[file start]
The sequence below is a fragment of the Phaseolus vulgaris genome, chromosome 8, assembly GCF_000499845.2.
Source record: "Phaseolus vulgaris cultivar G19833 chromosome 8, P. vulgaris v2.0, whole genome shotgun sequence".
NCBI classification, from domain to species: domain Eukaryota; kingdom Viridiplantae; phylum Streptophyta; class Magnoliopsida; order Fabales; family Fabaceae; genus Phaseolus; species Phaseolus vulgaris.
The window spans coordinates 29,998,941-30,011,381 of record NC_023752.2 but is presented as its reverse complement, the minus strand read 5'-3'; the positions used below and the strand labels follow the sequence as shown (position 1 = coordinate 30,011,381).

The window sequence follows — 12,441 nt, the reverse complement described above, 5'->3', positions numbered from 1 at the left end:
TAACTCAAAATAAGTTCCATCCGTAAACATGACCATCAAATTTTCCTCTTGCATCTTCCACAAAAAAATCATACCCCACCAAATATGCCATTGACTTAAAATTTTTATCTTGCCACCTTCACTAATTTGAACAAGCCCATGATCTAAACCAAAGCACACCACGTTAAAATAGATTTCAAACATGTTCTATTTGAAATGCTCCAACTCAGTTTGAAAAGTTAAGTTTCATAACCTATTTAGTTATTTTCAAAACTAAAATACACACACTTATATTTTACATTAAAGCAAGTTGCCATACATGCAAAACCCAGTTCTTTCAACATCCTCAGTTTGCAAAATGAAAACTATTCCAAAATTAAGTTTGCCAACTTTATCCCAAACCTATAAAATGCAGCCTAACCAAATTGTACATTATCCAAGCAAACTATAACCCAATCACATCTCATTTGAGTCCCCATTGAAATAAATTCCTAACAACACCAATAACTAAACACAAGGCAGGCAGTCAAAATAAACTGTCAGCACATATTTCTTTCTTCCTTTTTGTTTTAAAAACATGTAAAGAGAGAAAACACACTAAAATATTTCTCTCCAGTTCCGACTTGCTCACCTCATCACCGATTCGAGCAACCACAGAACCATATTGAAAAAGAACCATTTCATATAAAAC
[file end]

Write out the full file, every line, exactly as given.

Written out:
The sequence below is a fragment of the Phaseolus vulgaris genome, chromosome 8, assembly GCF_000499845.2.
Source record: "Phaseolus vulgaris cultivar G19833 chromosome 8, P. vulgaris v2.0, whole genome shotgun sequence".
NCBI classification, from domain to species: domain Eukaryota; kingdom Viridiplantae; phylum Streptophyta; class Magnoliopsida; order Fabales; family Fabaceae; genus Phaseolus; species Phaseolus vulgaris.
The window spans coordinates 29,998,941-30,011,381 of record NC_023752.2 but is presented as its reverse complement, the minus strand read 5'-3'; the positions used below and the strand labels follow the sequence as shown (position 1 = coordinate 30,011,381).

The window sequence follows — 12,441 nt, the reverse complement described above, 5'->3', positions numbered from 1 at the left end:
TAACTCAAAATAAGTTCCATCCGTAAACATGACCATCAAATTTTCCTCTTGCATCTTCCACAAAAAAATCATACCCCACCAAATATGCCATTGACTTAAAATTTTTATCTTGCCACCTTCACTAATTTGAACAAGCCCATGATCTAAACCAAAGCACACCACGTTAAAATAGATTTCAAACATGTTCTATTTGAAATGCTCCAACTCAGTTTGAAAAGTTAAGTTTCATAACCTATTTAGTTATTTTCAAAACTAAAATACACACACTTATATTTTACATTAAAGCAAGTTGCCATACATGCAAAACCCAGTTCTTTCAACATCCTCAGTTTGCAAAATGAAAACTATTCCAAAATTAAGTTTGCCAACTTTATCCCAAACCTATAAAATGCAGCCTAACCAAATTGTACATTATCCAAGCAAACTATAACCCAATCACATCTCATTTGAGTCCCCATTGAAATAAATTCCTAACAACACCAATAACTAAACACAAGGCAGGCAGTCAAAATAAACTGTCAGCACATATTTCTTTCTTCCTTTTTGTTTTAAAAACATGTAAAGAGAGAAAACACACTAAAATATTTCTCTCCAGTTCCGACTTGCTCACCTCATCACCGATTCGAGCAACCACAGAACCATATTGAAAAAGAACCATTTCATATAAAAC